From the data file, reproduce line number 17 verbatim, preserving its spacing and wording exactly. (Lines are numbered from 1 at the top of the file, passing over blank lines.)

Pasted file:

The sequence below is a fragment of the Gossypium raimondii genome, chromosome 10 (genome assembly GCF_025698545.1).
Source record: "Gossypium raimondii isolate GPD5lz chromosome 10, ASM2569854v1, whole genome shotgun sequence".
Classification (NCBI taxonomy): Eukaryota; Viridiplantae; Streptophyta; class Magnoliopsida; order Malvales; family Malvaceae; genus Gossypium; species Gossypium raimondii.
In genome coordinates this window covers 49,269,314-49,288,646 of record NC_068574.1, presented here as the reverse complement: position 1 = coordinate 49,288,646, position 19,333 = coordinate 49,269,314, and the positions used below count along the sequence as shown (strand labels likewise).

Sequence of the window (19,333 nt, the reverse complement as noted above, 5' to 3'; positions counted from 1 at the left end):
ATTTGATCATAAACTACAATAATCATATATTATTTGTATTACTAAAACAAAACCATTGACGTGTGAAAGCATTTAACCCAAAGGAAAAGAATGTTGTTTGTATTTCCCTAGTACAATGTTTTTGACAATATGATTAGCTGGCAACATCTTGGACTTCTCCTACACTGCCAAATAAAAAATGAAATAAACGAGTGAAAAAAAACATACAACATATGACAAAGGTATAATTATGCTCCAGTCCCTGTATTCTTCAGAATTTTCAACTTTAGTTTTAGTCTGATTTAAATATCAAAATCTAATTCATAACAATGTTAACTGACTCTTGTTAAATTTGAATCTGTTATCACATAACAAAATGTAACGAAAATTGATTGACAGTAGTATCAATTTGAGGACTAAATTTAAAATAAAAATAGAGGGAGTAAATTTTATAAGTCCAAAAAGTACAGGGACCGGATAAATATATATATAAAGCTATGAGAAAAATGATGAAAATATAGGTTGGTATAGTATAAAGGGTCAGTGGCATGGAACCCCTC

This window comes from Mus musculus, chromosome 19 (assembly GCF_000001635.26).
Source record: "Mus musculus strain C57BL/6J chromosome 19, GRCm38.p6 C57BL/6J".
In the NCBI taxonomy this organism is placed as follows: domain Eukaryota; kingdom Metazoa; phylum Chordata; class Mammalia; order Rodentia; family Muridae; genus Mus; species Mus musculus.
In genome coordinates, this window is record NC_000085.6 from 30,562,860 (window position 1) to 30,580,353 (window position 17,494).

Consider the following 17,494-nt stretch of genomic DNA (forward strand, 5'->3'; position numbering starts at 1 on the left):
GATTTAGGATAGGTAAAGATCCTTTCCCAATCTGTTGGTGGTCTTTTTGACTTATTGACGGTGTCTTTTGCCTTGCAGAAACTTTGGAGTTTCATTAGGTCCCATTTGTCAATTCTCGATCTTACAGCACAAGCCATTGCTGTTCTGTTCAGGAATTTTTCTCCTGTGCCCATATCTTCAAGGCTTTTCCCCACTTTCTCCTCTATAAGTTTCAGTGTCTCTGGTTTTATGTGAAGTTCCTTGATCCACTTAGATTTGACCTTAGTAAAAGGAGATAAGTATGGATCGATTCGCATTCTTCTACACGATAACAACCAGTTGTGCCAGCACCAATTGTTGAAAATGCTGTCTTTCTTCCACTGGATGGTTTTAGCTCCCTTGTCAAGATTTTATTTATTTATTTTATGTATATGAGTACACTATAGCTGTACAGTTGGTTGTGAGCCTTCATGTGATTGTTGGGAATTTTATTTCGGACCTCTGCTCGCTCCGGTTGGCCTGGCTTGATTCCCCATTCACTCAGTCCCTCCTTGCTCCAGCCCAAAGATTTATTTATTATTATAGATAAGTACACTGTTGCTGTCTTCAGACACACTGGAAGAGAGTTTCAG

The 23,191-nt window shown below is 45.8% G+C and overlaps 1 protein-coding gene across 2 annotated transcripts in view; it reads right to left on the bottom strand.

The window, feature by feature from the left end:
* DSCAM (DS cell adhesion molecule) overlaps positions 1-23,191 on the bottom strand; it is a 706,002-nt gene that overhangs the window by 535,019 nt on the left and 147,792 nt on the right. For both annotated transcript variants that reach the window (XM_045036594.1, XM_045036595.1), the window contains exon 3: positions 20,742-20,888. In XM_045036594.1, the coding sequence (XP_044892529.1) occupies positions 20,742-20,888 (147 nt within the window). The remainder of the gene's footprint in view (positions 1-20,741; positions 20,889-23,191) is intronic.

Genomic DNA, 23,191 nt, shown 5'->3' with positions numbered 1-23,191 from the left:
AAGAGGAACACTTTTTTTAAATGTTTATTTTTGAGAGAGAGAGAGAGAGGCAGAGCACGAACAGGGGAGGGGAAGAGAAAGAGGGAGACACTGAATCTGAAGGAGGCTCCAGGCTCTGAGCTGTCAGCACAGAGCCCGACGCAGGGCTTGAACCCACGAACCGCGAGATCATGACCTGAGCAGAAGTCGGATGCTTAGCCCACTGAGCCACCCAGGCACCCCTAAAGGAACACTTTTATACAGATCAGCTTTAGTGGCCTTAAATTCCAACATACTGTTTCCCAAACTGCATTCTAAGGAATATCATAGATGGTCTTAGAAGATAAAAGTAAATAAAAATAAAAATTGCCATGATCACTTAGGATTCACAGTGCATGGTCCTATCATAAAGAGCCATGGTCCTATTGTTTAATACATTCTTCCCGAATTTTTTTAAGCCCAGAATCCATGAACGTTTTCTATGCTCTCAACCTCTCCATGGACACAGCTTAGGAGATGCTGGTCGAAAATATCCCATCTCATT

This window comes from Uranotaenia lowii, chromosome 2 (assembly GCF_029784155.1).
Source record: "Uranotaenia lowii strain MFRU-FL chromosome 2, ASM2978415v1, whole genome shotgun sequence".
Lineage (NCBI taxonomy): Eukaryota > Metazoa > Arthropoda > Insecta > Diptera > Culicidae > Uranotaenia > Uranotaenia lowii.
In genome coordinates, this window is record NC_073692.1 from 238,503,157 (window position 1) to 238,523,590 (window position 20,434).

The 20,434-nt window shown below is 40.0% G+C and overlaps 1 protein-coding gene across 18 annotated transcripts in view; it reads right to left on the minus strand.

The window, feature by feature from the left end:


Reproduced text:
AAGAGGAACACTTTTTTTAAATGTTTATTTTTGAGAGAGAGAGAGAGAGGCAGAGCACGAACAGGGGAGGGGAAGAGAAAGAGGGAGACACTGAATCTGAAGGAGGCTCCAGGCTCTGAGCTGTCAGCACAGAGCCCGACGCAGGGCTTGAACCCACGAACCGCGAGATCATGACCTGAGCAGAAGTCGGATGCTTAGCCCACTGAGCCACCCAGGCACCCCTAAAGGAACACTTTTATACAGATCAGCTTTAGTGGCCTTAAATTCCAACATACTGTTTCCCAAACTGCATTCTAAGGAATATCATAGATGGTCTTAGAAGATAAAAGTAAATAAAAATAAAAATTGCCATGATCACTTAGGATTCACAGTGCATGGTCCTATCATAAAGAGCCATGGTCCTATTGTTTAATACATTCTTCCCGAATTTTTTTAAGCCCAGAATCCATGAACGTTTTCTATGCTCTCAACCTCTCCATGGACACAGCTTAGGAGATGCTGGTCGAAAATATCCCATCTCATT